Aki Kuroda by Camille Fallen - Cosmogarden
Cosmogarden by Camille Fallen, 1997
What do we do in Cosmogarden ? We love, we get lost, we lose our body and our minds, we laugh, we dance, we paint, we write, we sit on the terrace of cafés, we meet and talk, we wait in dizziness of the cosmos and sometimes, we fall into the heart of the figures, we ignite and we transform at night in the black hole of a sidereal ecstasy, of a secret metempsychosis. Senseless figures and flowers spring up on all sides, sow the space. We no longer know where we are going.
Beyond logos, beyond knowledge.
It is ambiguous, “problematic”, heterogeneous, complex, contradictory.
You have to say it's C.
What is ?
This is one of the keys to Aki Kuroda's universe, but this paradoxical, numerical, alphabetical, organic key opens up as many possibilities as it does enigmas. C is declined as Cosmogarden and hangs in the links of its chain the Catastrophe, the Body, the Chaos, the Complexity, the Cosmos, the Contradiction, the Fall (the Clinamen) and the Color. But C is also the comic. Laughter sometimes occurs in the canvas, the drawing, the objects, a jubilation at the Heart of the disaster, a discreet and ironic tenderness: the conjuration of anguish that swells to the point of bursting out laughter.
C is again Chora and a strange demiurgic power. You have to enter into the passage of this painting, into the spacing of its figures and the color of its abysses to see who is coming there.
In the night, Aki Kuroda waits. The other, something else, the accident of the imperfect God. What comes from “the other side”, from the dark, hidden, unconscious, unknown or cosmic side.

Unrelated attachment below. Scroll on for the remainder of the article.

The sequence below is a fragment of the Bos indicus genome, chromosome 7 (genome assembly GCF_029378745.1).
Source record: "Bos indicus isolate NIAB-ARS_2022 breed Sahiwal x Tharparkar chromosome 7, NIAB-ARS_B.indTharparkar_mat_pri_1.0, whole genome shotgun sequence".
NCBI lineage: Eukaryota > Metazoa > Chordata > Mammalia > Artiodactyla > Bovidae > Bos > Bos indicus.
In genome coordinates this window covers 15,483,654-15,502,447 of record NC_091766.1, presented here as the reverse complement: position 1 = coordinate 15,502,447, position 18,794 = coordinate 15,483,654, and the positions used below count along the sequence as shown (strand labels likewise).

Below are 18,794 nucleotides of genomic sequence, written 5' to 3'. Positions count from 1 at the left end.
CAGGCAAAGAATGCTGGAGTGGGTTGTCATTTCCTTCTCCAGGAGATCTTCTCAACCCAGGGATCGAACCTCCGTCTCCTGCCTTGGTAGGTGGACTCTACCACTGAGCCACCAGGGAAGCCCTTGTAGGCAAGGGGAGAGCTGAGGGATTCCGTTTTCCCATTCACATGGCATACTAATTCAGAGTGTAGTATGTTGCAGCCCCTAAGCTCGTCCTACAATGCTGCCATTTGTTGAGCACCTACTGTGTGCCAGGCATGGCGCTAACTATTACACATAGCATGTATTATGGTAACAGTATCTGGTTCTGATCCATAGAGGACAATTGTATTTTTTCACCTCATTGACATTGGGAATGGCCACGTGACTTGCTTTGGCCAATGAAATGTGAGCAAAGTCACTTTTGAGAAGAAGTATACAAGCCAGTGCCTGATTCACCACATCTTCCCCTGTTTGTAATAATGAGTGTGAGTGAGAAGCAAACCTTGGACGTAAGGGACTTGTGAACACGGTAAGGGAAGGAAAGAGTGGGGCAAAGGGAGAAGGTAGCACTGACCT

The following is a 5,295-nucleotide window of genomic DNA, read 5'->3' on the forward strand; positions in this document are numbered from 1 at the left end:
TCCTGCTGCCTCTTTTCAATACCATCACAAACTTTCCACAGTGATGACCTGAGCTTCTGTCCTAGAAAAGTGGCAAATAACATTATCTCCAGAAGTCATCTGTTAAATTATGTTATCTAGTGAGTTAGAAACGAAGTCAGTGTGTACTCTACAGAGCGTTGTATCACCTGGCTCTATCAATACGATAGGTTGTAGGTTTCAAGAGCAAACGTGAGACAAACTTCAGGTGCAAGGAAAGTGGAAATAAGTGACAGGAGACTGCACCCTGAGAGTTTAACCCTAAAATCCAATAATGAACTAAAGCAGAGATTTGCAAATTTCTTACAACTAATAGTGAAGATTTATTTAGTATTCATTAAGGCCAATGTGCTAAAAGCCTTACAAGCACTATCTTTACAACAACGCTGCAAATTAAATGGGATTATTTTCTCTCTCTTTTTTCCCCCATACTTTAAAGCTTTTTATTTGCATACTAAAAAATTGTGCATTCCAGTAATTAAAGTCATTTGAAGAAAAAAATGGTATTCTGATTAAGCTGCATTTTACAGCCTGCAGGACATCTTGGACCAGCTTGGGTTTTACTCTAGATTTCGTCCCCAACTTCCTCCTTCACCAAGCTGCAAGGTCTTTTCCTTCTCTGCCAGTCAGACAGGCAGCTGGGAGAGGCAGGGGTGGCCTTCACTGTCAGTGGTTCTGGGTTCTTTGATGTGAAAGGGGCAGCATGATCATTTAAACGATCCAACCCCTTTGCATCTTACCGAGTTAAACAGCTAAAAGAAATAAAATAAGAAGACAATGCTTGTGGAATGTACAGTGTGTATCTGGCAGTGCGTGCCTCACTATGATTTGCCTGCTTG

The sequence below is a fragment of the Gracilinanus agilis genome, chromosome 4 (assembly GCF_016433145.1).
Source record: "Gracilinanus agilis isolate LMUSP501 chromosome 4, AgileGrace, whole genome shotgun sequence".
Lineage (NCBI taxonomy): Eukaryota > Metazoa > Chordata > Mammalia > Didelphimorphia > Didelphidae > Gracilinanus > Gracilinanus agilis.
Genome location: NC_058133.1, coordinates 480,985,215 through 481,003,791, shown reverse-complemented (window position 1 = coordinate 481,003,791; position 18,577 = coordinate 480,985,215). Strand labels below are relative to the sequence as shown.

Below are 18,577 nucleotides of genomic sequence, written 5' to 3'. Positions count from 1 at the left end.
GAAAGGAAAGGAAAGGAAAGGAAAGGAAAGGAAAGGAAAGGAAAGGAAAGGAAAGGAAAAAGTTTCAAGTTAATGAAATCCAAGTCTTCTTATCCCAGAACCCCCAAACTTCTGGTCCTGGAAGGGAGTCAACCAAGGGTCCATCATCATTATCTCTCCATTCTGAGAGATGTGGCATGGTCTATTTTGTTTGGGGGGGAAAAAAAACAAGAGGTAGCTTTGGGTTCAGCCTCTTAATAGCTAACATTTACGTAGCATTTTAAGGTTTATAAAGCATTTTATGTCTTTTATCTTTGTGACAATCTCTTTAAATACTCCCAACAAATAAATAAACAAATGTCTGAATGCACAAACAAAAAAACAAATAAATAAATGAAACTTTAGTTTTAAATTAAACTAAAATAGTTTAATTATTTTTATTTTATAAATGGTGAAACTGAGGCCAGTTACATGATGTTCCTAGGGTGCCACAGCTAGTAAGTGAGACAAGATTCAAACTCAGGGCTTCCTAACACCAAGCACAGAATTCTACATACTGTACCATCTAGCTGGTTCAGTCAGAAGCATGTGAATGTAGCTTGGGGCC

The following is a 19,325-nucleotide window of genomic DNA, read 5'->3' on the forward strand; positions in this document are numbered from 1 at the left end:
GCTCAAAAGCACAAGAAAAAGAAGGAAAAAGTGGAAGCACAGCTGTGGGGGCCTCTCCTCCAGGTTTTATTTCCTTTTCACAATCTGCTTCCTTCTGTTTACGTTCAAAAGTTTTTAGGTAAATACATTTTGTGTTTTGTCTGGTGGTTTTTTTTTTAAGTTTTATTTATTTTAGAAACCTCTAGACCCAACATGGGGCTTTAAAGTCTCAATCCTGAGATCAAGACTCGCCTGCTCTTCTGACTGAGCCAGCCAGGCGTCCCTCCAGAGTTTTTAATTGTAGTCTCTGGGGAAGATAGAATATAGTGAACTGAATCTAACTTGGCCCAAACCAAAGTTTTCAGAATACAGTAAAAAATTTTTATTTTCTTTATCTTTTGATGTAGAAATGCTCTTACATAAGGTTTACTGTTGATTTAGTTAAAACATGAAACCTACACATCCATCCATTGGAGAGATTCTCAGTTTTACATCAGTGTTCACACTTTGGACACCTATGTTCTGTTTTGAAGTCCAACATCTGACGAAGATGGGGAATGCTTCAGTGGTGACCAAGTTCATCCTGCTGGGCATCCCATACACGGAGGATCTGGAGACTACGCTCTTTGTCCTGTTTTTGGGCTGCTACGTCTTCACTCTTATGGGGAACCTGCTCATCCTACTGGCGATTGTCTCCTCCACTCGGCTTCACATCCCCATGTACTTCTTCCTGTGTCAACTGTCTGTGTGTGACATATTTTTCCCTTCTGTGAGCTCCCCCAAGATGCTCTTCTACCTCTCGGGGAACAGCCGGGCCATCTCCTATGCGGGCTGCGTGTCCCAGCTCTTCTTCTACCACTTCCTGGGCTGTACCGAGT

The figures are ahead of all our predictions. Rising from the sea, the spirit comes to them from elsewhere, colors, space, vertigo, stars and islands: it is the baptism of the cosmos, the kiss of the universe, the jet of an impossible flower that opens the painting and the body onto infinity.
Let no one be mistaken. Cosmogarden is here.
It is not without pain that the eye traverses these ascending edges before going to burst up there on this point. Like the rock of Sisyphus, my eye is endlessly hoisted and seeks exits. These paintings separate me. I am the vase that has fallen to the ground.
My fall is brittle. I am split by the protruding points, by the sharp protrusions. I count my pieces and the paintings count me. How long do I exist? This labyrinth does not have the form. He makes me repeat my loss and my failure. I would like to be confirmed by one of these poets, of those who claim to have read Hermes Trismegistus, in order to know if perhaps, in front of me, it is not a question of ancient forbidden figures, revealed only to the wise, and if this these are not the signs that compose and illustrate something from the beginning or the end of time. In the evening, I combine them together, to find the order that will allow them to be read. I am not where I believe.
The geometric cutouts of this series of paintings follow one another with evidence, like something hidden for a long time and which has appeared, reproducing a rhythm, a sequence, which certainly remains hermetic, but which has taken on the rhythm of the unformulated suspicions that I had on the world. The black figures on a white background are bare, sad and bare, but paradoxically mystical, although they offer no other hope than that of their appearance.